Portugal Partnership To Foster Int...l Ties
By Valery K. Brobbey
Officials from MIT and the Portuguese government met Wednesday in Lisbon to sign four documents initiating the MIT-Portugal Program. Ushering in a new era of MIT-Portugal relations, the program will undertake research and education in several focal areas including manufacturing, transportation, energy, bio-engineering and management.
“These are all topics of considerable interest to MIT as well as Portugal,” said Thomas L. Magnanti, Dean of the School of Engineering, in an e-mail from Portugal.
The MIT-Portugal collaboration will involve professors, researchers and students from all five schools at MIT and from the schools of engineering, science and technology, economics and management at seven Portuguese universities, according to a press release from the MIT News Office.
Marcus Dahlem G, president of the MIT Portuguese Students Association, said the agreement involves $80 million for an initial five-year period. “This is a big exchange of students and faculty, and overall knowledge,” Dahlem said.
The design of the program was based on an assessment study conducted by MIT from February to July 2006, according to the MIT News Office. Over 40 faculty members participated in the study.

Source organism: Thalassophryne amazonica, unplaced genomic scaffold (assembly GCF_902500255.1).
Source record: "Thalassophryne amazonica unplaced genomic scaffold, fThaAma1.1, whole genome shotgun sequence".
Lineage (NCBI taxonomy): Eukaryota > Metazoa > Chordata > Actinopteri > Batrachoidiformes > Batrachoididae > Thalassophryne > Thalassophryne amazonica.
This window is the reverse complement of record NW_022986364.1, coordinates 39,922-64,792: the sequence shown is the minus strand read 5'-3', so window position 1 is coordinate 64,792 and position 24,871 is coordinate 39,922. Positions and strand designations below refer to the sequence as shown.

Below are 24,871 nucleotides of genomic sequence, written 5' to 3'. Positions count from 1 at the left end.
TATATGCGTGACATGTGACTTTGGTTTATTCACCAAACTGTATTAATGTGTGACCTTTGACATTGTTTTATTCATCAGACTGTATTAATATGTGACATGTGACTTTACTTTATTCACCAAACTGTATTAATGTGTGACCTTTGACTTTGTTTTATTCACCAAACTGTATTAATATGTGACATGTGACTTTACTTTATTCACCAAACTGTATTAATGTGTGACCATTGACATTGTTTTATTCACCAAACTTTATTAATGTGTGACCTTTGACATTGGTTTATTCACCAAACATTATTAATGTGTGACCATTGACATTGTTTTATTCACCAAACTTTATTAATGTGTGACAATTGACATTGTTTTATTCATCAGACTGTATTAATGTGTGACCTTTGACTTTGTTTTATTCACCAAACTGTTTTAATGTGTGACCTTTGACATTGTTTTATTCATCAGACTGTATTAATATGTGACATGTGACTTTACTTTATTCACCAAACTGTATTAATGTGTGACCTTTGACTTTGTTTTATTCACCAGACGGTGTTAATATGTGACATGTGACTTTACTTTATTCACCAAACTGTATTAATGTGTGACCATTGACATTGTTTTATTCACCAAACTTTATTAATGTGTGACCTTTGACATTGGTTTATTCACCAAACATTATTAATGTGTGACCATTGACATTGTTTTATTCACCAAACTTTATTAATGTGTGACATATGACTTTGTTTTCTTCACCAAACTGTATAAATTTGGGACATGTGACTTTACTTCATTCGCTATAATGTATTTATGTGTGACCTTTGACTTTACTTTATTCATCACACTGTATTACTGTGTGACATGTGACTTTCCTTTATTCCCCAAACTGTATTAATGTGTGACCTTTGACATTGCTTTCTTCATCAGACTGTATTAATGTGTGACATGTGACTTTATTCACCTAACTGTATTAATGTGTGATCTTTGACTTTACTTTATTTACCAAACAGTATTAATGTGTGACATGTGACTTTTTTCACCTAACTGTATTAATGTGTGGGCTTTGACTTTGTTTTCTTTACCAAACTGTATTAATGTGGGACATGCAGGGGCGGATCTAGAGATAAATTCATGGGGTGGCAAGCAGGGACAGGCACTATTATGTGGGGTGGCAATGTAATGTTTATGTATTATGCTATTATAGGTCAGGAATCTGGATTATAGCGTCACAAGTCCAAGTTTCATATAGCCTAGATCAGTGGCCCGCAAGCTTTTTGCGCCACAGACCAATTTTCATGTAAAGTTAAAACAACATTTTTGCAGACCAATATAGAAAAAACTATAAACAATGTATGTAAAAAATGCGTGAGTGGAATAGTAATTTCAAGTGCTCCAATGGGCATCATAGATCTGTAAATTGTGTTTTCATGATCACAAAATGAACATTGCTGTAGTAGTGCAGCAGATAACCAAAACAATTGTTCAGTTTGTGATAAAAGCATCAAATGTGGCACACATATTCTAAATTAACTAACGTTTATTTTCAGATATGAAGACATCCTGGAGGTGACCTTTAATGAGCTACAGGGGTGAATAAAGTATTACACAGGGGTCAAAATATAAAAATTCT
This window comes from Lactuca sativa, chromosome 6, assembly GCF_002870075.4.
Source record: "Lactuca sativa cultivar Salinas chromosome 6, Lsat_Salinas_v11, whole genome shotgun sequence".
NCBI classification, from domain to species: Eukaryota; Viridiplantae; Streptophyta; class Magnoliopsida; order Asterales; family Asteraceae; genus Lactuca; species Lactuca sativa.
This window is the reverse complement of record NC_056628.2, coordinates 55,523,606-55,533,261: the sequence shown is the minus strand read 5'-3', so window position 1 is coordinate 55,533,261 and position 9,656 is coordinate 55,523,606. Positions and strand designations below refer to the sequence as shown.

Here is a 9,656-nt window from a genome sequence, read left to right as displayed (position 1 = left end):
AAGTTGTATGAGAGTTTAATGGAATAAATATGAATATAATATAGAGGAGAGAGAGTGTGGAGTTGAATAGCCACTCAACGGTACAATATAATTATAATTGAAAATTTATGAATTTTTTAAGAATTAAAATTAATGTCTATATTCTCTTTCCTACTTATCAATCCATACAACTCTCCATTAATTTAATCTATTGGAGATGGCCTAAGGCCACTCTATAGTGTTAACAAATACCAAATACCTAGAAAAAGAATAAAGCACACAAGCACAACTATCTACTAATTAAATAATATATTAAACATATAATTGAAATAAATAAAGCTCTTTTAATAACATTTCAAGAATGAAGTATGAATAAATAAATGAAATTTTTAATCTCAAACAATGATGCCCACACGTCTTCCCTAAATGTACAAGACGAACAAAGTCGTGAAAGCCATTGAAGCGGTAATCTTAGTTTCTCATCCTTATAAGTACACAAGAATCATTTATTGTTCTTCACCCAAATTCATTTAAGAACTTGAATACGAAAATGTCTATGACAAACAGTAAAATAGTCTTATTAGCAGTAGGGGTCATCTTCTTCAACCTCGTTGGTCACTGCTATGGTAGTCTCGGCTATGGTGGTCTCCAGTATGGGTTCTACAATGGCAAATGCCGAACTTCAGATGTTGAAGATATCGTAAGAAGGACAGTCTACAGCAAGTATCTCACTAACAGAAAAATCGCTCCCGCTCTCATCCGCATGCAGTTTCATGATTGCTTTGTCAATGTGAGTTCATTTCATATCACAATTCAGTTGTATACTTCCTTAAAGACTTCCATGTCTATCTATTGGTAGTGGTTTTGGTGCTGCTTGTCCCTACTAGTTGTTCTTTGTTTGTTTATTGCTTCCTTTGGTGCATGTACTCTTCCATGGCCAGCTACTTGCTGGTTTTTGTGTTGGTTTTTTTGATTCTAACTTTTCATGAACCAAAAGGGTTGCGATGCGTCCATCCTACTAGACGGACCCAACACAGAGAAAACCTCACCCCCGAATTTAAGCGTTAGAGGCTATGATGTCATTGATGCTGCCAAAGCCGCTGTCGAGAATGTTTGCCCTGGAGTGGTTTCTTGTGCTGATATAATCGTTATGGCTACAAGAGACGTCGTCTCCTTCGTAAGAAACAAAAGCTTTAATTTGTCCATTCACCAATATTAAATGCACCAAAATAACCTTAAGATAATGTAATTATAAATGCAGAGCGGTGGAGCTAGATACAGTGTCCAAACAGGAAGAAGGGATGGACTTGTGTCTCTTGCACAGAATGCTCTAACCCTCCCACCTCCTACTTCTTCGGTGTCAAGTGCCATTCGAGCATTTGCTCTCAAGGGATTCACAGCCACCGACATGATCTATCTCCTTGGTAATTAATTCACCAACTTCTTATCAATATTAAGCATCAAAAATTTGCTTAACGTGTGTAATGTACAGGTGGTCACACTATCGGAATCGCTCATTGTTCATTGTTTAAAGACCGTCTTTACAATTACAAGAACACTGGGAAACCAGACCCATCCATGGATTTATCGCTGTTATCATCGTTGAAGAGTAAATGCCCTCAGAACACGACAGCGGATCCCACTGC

“Senior Portuguese government officials came to MIT last January to discuss a relationship,” said Daniel Roos ’61, founding director of MIT’s Engineering Systems Division, in an e-mail from Portugal. ESD is heavily involved in the collaboration. “We agreed to do a five-month assessment to determine if MIT should pursue the relationship and if so what should be the focus, structure, governance, etc.,” Roos said.
“The [Portuguese] government came up with a technology plan and one of the main components is MIT,” Dahlem said. MIT regularly gets invitations for collaboration. “Several countries approach MIT,” said Joao Nuno Lopes Castro G, vice president of the MIT Portuguese Student Association. “But there is something with the Portuguese proposal that worked.”
The Prime Minister of Portugal has made a strong commitment to science and research and the development of knowledge-based industries that utilize technology, Roos said. According to Roos, while all government funding is being cut by six percent, the science and technology budget in Portugal is increasing by 62 percent.
“It is important for MIT to support that government policy because if it succeeds it will send a strong message to other countries similar to Portugal on the importance of significant government funding of science and technology and [research and development],” Roos said.
Castro said that MIT officials kept the MIT Portuguese Student Association updated on the assessment study and made the group feel involved.
“I am looking forward to the program … it’s a good first step,” Castro said. “This will be a case study and might be followed by other countries.”
Other MIT officials in Portugal for the occasion include Chancellor Phillip L. Clay PhD ’75 and Magnanti. “I have been very pleased by the very warm reception we have received in Portugal as well as to learn about the many relationships between the MIT community and Portugal that are already underway that we can build upon,” Magnanti said.